MS ships temporary 'fix-it' for Windows shortcut zero-day attacks

Microsoft has released a "fix-it" tool as a stop-gap to block ongoing zero-day attacks against a new code execution flaw in Windows Shell.

Microsoft has released a "fix-it" tool as a stop-gap to block ongoing zero-day attacks against a new code execution flaw in Windows Shell.

The attacks, which incorporate signed drivers from RealTek and JMicron, are spreading locally via malicious USB drives or remotely via network shares and WebDAV.

Microsoft has posted a pre-patch advisory that spells out the problem:

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The vulnerability exists because Windows incorrectly parses shortcuts in such a way that malicious code may be executed when the icon of a specially crafted shortcut is displayed. This vulnerability can be exploited locally through a malicious USB drive, or remotely via network shares and WebDAV. An exploit can also be included in specific document types that support embedded shortcuts.

The flaw could also be exploited to launch drive-by downloads against users Windows running Internet Explorer:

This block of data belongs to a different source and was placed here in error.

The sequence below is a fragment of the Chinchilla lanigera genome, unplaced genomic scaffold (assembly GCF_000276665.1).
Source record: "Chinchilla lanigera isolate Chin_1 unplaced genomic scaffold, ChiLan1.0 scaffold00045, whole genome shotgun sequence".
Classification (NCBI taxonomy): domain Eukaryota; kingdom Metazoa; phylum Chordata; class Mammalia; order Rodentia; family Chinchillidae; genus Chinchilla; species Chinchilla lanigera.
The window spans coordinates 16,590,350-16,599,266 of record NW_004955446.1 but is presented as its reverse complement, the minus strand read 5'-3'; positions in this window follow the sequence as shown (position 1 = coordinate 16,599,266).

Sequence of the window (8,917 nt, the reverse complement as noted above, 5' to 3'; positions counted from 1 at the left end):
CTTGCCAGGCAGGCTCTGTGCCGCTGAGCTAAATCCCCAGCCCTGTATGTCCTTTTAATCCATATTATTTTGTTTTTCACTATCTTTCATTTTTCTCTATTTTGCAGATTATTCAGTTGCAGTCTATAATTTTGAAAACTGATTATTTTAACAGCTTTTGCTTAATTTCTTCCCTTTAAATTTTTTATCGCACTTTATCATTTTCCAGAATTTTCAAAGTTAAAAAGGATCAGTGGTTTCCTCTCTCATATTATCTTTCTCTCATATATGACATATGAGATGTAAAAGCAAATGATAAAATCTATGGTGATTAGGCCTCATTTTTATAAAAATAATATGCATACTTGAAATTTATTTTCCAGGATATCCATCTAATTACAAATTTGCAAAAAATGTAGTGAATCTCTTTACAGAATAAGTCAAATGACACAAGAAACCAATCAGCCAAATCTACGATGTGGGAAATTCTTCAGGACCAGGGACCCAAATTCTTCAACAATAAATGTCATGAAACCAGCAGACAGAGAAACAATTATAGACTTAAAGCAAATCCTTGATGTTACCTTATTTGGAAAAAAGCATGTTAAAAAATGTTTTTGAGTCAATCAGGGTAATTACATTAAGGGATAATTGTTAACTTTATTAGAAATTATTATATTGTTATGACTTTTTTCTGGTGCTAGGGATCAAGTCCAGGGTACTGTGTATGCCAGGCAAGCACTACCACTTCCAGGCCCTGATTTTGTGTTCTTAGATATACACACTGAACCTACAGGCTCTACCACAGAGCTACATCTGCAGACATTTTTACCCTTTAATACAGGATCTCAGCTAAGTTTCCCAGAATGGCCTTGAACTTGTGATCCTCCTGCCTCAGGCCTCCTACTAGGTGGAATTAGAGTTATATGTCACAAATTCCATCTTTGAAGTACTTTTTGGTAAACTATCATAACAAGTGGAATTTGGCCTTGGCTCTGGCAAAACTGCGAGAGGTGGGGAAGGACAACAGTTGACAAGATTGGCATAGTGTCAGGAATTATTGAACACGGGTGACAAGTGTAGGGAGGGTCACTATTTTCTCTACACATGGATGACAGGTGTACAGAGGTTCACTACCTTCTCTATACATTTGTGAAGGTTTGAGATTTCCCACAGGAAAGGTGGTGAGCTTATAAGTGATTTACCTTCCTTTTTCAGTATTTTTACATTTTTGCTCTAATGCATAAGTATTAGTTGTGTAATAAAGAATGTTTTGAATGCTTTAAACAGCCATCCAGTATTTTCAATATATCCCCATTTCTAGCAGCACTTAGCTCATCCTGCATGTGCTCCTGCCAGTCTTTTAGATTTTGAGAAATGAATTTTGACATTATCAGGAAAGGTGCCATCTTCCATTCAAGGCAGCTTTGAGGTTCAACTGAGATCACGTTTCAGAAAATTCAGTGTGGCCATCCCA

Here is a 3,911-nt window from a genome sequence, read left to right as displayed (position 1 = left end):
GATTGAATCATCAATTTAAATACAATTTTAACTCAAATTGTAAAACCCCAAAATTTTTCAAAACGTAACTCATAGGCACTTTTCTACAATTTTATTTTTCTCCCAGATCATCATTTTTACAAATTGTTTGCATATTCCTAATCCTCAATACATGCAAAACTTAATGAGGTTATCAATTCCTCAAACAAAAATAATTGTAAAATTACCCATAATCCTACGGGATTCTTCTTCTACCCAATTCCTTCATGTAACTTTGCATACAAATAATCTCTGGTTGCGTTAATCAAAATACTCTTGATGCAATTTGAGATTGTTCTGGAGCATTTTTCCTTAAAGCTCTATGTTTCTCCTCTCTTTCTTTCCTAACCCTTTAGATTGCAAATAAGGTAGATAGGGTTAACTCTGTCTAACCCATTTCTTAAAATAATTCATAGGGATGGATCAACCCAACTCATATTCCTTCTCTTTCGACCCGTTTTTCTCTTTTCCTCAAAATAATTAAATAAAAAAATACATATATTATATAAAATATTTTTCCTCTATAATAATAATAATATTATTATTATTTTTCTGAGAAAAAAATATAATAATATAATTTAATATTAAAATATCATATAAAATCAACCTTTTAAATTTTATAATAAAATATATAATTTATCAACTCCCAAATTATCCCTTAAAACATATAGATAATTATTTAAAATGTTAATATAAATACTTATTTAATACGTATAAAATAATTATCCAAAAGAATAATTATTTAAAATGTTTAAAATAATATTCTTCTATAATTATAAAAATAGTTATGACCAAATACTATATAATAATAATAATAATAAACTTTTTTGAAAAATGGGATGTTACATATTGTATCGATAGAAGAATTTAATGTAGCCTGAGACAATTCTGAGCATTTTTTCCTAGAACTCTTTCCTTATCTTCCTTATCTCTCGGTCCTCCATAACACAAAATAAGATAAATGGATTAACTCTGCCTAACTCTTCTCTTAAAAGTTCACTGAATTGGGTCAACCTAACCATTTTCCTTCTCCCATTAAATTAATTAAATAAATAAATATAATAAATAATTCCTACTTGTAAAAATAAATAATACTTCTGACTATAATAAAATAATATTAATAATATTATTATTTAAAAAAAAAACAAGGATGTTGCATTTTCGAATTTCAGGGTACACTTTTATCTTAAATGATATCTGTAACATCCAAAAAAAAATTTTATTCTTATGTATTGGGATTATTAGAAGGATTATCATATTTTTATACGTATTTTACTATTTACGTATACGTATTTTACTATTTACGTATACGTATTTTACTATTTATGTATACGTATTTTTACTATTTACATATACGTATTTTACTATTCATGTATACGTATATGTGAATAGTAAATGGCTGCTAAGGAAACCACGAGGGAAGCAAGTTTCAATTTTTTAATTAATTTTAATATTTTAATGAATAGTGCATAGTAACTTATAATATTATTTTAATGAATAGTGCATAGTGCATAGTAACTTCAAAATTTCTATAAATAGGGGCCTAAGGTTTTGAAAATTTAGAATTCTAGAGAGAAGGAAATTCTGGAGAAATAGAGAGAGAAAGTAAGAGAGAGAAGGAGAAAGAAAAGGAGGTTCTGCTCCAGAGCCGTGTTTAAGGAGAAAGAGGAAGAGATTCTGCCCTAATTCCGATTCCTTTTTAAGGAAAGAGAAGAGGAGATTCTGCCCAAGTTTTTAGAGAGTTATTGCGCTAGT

An attacker could also set up a malicious Web site or a remote network share and place the malicious components on this remote location. When the user browses the Web site using a Web browser such as Internet Explorer or a file manager such as Windows Explorer, Windows will attempt to load the icon of the shortcut file, and the malicious binary will be invoked. In addition, an attacker could embed an exploit in a document that supports embedded shortcuts or a hosted browser control (such as but not limited to Microsoft Office documents).

In the absence of a patch, Microsoft is recommending that users run the automated "Fix-It" tool to disable the vulnerable .LNK and .PIF file functionality Windows machine.

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